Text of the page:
Introduction - Criminal and Civil Law

Welcome to AS Law.


The Course has two exams at the end of the year and is taught presuming you have no prior knowledge of the subject. 


All notes activities and access to the online quizzes and tests can be accessed through this new website. It has been built to provide a one stop shop for all resources and can be accessed on most devices including smart phones, tablets and PC's.


Please watch the introductory video lecture and read through the powerpoint below:

Video Lecture



NOTES:Introduction to Law Notes Introduction to Law Notes   Introduction to Law Introduction to Law 



TASKComplete the attached worksheets using your own knowledge, this and other websites and the links in the documents   People in the Law Task People in the Law Task Key terms in Law task Key terms in Law task Introduction to Law Research task Introduction to Law Research task


Law is defined as a set of conduct rules established by an authority, custom or agreement.


In all types of law there at least two parties to a dispute which will ultimately be decided by a court. 

There are many specialist areas of law:

  • Tax law
  • Housing
  • Employment
  • Family
  • Shipping
  • Medical


Most of these can be placed in a few basic categories which all students studying law should be aware of. They are:


 Is defined as rules created to govern an individual rights and responsibilities.

In Civil Law the person starting the case is called the Claimant and the oppossing person is called the Defendant.

In Civil Law it is the Claimant that has to prove the Defendant breach his legal rights (called the burden of proof) and the Claimant must do this on a balance of probabilities (called the standanrd of proof)  by submitting evidence to the court, eg witnesses and documents. Balance of probability means the judge must on balance believe the Claimants legal rights have been infringed by the Defendant from the evidence.

There are 2 main types of civil law:


i)          CONTRACT

This is the law that enforces agreements that parties make with each other. It will not enforce all agreements, only those that satisfy the following tests:

  • One party (offeror) makes an offer and the other party (offeree) must know about it]
  • The offeree must accept and let the offeror know this
  • There must be consideration (the 2 parties must exchange something)
  • There must be an intention that the agreement is legally binding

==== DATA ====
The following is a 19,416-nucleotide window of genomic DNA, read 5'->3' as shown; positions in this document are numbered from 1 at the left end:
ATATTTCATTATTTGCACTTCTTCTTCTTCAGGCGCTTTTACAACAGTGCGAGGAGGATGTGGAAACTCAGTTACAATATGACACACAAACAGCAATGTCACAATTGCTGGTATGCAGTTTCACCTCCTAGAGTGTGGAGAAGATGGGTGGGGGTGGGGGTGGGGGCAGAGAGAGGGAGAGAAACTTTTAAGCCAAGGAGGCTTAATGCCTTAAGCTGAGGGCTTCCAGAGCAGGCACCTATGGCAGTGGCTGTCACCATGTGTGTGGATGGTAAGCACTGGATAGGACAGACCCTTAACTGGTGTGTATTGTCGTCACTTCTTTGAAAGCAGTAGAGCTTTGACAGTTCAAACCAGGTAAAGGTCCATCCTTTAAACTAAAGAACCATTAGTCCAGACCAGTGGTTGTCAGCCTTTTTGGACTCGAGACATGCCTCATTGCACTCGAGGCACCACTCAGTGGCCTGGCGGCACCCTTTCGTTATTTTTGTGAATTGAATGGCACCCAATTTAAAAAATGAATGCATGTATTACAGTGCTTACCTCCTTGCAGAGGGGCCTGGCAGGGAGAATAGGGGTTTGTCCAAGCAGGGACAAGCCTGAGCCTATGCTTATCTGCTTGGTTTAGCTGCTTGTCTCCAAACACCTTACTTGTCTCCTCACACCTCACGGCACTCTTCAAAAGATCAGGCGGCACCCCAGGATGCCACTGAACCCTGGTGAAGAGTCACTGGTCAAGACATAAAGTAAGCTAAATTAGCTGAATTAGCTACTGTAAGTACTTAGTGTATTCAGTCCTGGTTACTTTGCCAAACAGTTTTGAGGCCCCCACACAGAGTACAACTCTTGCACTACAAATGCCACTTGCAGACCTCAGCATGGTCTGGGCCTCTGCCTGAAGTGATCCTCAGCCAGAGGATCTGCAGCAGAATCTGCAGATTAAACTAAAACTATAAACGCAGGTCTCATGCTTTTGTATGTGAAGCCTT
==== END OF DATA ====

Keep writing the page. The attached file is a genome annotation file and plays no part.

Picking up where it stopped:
• Both parties must be over 18
  • The agreement must not do anything illegal.


ii)         TORT

This is the law that provides a remedy to someone who does not have a contract with the party that has wronged them. It is known as a civil wrong.The main types are:

a) Negligence – You can be liable in this tort if you cause harm to someone by your carelessness. The harm can be physical. Psychological or financial


b) Nuisance – This is the law that protects a person’s enjoyment of their property

e.g. Hunter v Canary Wharf Ltd



c) Defamation – This is the law that protect people from untrue statements which if believed, may cause people to think less of them.

There are 2 types of defamation slander and libel. Slander is spoken defamation and libel is when the defamation is published or distributed in some way.


 d) Trespass  - There are 2 types of civil trespass:


Trespass to land: occurs where a person directly enters upon another's land without permission, or remains upon the land, or places or projects any object upon the land.

Trespass to the person:means a direct or an intentional interference with a person's body or liberty.



Whichever party wins the court case (either the Claimant or the Defendant) will receive damages which can be financial compensation or a court order for the losing party to do something to enforce the other parties legal rights, Injunction tells the losing party not to do something or a mandatory order tells the losing party to do something. For example, in contract law the winning party will normally want financial compensation for the contract being broken.



In a civilised society some acts are considered so serious that they are said not just to be committed against the victim but against the State.


For instance if you hit someone they may sue you for trespass. You have also committed a criminal offence against the person for which you may be sent to prison. If they die you have committed the offence of Murder or Manslaughter.


In Criminal Law it is the state (represented by the Queen as head of state) that prosecutes the person for the crime, called the Defendant.


In Criminal Law the burden of proof is on the Prosecution who must prove beyond reasonable doubt (the standard of proof) that the D is guilty of the offence by submitting evidence to the court, e.g. witnesses and documents. Beyond reasonable doubt means the jury or Magistrates must be sure from the evidence the Defendant committed the crime. If they have a doubt the Defendant must be found not guilty.

Task: Watch the video below about doctors who were allowing abortions to take place simply to the sex of the baby. Then complete the activities on the The Abortion Act Activity The Abortion Act Activity.








TASK:  Complete the attached worksheet using your knowledge of the differences between Criminal and Civil law. Law scenarios activity Law scenarios activity



:  This is a formal quiz online for which you need your username and password. If you don’t have this please ask your tutor.

You only get one chance to complete this quiz the results of which will go towards your progress grade. The quiz allows you a maximum of 25 minutes to complete it after which you will not be able to access it again.

Please make sure you have revised thoroughly for the quiz and good luck. The quiz is called: Civil and Criminal Law.

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